The unbanked population gaining access to credit is a substantial reason for fintechs to use alternative data, and another reason is for small businesses to access lending. Small-to-medium sized businesses (SMEs) face a finance gap of $2.9 trillion annually. Many traditional lenders are not willing to take on the risk of financing a small business.

Alternative lenders who partner with fintech solutions are filling this gap in the lending market. Though 2016 saw a dip in small business lending, the market bounced back thanks partially to these non-traditional financial institutions, many of which rely on alternative data. This trend has become so prominent that some predict that alternative lenders will soon be the primary providers of credit to SMEs. Furthermore, traditional banks are now looking to fintech solutions to compete with this new way of providing credit.

The challenges of alternative data

Creating an alternative credit score is not exactly easy. Traditionally, a financial institution analyzes historical data such as repayment data, credit history, etc. to design and train a model. This credit score model can accurately predict future actions, such as loan repayment, based on this past data — all of this is structured data. When trying to do something similar with unstructured data, it gets much more complicated.

Companies must create new data sets in order to use alternative data, and they need a lot of data to make them accurate. Credit scoring relies on artificial intelligence, and AI relies on having a lot of structured data. The more structured data the company has, the more accurate the model will be. This is the challenge faced by many financial institutions to create models with unstructured data (or a combination of both structured and unstructured data) to accurately predict future financial behavior. However, many fintechs have met the challenge or are working hard to do so.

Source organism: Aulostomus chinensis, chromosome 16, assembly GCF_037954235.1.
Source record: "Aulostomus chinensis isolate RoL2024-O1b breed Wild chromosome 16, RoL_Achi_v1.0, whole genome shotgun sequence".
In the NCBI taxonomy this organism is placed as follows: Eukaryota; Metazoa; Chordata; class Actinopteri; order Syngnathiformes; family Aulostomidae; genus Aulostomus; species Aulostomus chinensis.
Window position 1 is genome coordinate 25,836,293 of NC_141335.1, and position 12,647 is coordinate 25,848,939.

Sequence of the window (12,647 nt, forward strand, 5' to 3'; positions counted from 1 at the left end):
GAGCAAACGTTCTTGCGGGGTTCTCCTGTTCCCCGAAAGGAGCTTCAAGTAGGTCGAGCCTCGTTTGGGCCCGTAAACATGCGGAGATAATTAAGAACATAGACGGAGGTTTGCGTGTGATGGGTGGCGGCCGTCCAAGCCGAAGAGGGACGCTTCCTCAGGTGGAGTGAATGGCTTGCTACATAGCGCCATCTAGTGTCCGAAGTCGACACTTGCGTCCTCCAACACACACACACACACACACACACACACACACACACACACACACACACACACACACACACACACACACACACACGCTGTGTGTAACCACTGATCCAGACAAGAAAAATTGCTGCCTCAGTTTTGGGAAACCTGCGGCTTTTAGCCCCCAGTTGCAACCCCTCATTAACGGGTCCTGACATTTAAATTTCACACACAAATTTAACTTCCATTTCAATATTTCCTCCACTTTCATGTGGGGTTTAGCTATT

The numbers in small business alternative data can also prove challenging. Bank statements can show money coming in, but it might not yet be reconciled with sales and other financial spending, which means people can fool the data. While ERP data may be another option, this can be biased by accounting policies and criteria.

Alternative data becoming commonplace

The use of alternative data is becoming so prevalent that the World Bank issued a global credit information sharing standard with a section on alternative data. The World Bank noted alternative data’s increased importance and value to increase financial inclusion.

Giving credit access to those who normally would go without is important, as is bolstering SMEs globally. Alternative data can do both thanks to alternative lenders willing to take more risk and the fintech companies that make assessment possible. This trend is growing and will likely push more traditional financial institutions to become more inclusive or to partner with fintechs to offer alternative lending options.

Author Bio:
Andrés Abumohor is the Co-Founder and COO of OmniBnk, a neobank that provides financial services to SMEs in Latin America.